Factors Affecting Sunscreen Habits

Factors Affecting Sunscreen Habits

In an effort to better understand where sunscreen education and awareness programs are most needed, the Melanoma Foundation of New England (MFNE), a nonprofit aimed at reducing the incidence of melanoma, conducted an independent national survey of 1,016 adults. The poll inquired about the frequency of sunscreen application by season, sunscreen preference and opinions about free public sunscreen.

The survey revealed the following areas of concern:

  • 86% of participants use sunscreen “always” or “sometimes” during summer months, but September is when most put the sunscreen bottles away, with 41% of participants reporting application rates of “never” in fall.
  • There is less sunscreen use in southern states despite warmer climates. Though the region may experience as many as 246 days of sun each year, only 35% of respondents said they use sunscreen “always” in the summer months, dropping to just 14% during winter.
  • A lack of sunscreen use among African-Americans, even in summer months. Of the African-American respondents, 32% reported “never” using sunscreen in summer and 67% reported “never” in the winter. African-Americans accounted for 36% of those who said they don’t need sunscreen. (A recent Journal of the American Academy of Dermatology study, published July 2016, found African-American patients were most likely to be diagnosed with melanoma in its later stages than any other group studied.)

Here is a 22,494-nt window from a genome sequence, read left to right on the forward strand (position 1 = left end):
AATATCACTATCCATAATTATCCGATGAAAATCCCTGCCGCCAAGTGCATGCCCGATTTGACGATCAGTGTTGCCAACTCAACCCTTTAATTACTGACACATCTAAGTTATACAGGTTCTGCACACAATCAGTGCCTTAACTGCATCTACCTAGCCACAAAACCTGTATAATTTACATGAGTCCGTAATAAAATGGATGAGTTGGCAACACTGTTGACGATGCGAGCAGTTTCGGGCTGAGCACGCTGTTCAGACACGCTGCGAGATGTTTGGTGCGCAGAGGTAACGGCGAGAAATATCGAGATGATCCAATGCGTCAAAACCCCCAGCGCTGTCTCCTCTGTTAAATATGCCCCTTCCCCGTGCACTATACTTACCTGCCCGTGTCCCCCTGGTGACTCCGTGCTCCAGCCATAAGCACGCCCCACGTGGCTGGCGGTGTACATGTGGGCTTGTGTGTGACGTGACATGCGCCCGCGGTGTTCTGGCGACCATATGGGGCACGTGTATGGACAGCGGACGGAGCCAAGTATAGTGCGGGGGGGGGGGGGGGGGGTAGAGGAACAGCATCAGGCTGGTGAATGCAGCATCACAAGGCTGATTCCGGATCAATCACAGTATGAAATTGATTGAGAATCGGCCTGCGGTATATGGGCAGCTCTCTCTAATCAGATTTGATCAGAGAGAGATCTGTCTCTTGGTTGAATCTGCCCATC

Other notable findings include:

  • Men using sunscreen “always” in the winter showed a slight increase over fall, from 12% to 20%, whereas women remained the same at 13%.
  • Women were twice as likely as men to report that they “always” use sunscreen year-round (8% of women vs. 4% of men).
  • 51% of survey participants said they would use free public sunscreen if it were available to them.
  • Participants overall preferred a sport or water-resistant sunscreen (36%, on average) or a major brand (22%). Those in the Northeast and West were somewhat more likely to prefer an all-natural or organic sunscreen than those in the Midwest and South.

“This survey revealed a lot about Americans as it relates to the high rate of melanoma in this country. For MFNE, it is a call to action, showing where our education and awareness programs can be most effective and demonstrating desire for free public sunscreen throughout the country,” said the MFNE’s executive director, Deb Girard.

Photo copyright Getty Images.

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